Sara Cole, ASO manager at Moburst, asks whether your app should taking advantage of deep linking.
Anyone involved in the mobile world for the past few years will be familiar with the constantly on-going developments that occur on a seemingly daily basis. One of those recent developments is the emergence of deep linking, as a way to reengage with existing users and to get new ones.
So how did deep linking, which has existed for the best part of a decade but was mainly used as a mobile advertising platform, suddenly gain recognition and attention?
The answer is simple: Google. The company has made many changes in recent years towards mobile, and has done everything in its power to become as mobile-friendly as possible. On 21 April, Google's 'Mobilegeddon' update arrived, giving mobile-friendly pages a better ranking in mobile search. Earlier in the month, it released an app indexing update which enables Android apps with deep linking activated to appear in Google search results, whether or not they're installed on the device.
How does it work?
Deep linking itself isn't something which magically appears when searching for a website on mobile. If you're an app developer, you'll need to implement the code on both your app and the corresponding website in order to initiate the process. You can read more about the technical process here.
Once you have the code set up, if a user performs a Google search on a mobile device, the search results will include not just web pages but also relevant content within an app.
When someone who already has your app installed sees the results, this helps with reengagement, because they will be taken immediately to the page most relevant to the search query they were conducting. You can also implement the App Indexing API so that your app appears in auto-complete for existing users.
If someone who doesn't have your app installs sees the result, deferred deep linking occurs. This means that the user will first be taken to the install page, and only after they have installed the app will they be directed to the relevant inner page.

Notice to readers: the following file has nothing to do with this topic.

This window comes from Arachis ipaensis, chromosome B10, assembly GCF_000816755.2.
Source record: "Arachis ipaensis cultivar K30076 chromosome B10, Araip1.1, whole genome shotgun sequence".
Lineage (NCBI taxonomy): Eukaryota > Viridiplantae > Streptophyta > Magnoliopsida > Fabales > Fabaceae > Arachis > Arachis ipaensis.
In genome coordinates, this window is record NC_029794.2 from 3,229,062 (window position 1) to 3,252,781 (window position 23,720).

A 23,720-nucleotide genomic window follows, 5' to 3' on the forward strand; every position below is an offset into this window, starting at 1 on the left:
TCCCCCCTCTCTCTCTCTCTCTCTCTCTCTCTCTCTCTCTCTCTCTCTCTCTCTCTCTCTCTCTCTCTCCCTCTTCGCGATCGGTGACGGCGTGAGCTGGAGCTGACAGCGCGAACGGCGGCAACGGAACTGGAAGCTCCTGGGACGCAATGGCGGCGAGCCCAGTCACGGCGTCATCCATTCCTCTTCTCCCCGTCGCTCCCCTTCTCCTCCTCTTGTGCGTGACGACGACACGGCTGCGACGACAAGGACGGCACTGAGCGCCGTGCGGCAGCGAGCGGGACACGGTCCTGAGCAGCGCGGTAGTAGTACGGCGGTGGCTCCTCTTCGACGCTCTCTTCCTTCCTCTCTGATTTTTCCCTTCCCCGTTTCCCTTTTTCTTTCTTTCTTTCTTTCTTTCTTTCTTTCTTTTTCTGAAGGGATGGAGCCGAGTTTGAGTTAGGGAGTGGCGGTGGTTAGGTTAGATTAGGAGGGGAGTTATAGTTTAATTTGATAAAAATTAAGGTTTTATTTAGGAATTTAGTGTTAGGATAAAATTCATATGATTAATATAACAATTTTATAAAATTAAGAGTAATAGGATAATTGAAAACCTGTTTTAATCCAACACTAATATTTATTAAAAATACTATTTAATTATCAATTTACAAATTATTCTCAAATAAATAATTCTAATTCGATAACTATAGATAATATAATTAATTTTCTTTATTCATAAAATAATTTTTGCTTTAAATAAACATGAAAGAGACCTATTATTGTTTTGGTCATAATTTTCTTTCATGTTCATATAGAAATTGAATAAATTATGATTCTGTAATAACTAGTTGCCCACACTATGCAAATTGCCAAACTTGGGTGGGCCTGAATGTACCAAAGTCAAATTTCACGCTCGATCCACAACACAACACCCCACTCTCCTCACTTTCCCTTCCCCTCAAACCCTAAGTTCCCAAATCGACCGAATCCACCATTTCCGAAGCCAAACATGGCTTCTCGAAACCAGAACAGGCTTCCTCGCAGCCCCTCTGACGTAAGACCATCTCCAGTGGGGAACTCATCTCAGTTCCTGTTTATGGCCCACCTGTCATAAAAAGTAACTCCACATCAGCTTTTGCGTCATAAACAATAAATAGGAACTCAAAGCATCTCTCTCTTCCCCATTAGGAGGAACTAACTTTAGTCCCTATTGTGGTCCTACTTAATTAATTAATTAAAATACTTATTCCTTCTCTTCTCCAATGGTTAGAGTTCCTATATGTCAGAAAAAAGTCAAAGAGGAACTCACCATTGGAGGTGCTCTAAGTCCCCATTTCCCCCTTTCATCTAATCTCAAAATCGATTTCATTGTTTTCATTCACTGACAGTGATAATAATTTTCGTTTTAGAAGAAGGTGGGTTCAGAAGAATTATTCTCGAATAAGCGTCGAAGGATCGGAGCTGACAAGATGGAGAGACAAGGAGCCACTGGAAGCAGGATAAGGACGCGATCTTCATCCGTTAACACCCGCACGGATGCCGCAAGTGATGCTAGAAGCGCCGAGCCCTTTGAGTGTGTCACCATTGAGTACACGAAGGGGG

[caption id="attachment_55116" align="aligncenter" width="600"] The results of deeplinking, for existing (left) and new users (right)[/caption]
Which apps should use deep linking?
What kind of apps are fit for deep linking? Basically, just about every app around – but some apps will benefit deep linking than others.
Using deep linking to get your app indexed should always be included as part of your App Store Optimisation (ASO) strategy. ASO is a way to get your app ranking organically at the top of App Store or Google Play results, and deep linking allows you to expand your reach outside of the store to Google search.
Apps that have many pages and categories, like Yelp or Hotels.com, are the best for deep linking. This allows for an almost endless amount of long tail queries to target users and improves your user flow by taking people directly to the content that interests them.
Apps with only one or two pages, such as messaging apps like WhatsApp or mail exchange apps like MailWise, don't have the same amount of opportunities as larger apps. However, deep linking is still an important method to attract new users to the main pages. Developers could also create additional pages in these apps, corresponding to their website, in order to increase their opportunities.
Currently, deep linking Android apps has more ASO benefits than iOS apps, because Google has already implemented the app indexing and opened it up for all apps. Google has opened up a beta program for iOS apps, however, so it's recommended to prepare by implementing deep linking.
With mobile become bigger, and Google becoming friendlier towards it, apps will keep growing as well as all the fields surrounding them.
Deep linking is one of those fields, as it continues to emerge and establish itself as a great platform for bringing new users and reengaging the existing ones. Users, old and new alike, are always looking for quality content, especially when on mobile, and deep linking is a great way to provide that content.
Sara Cole is ASO manager at Moburst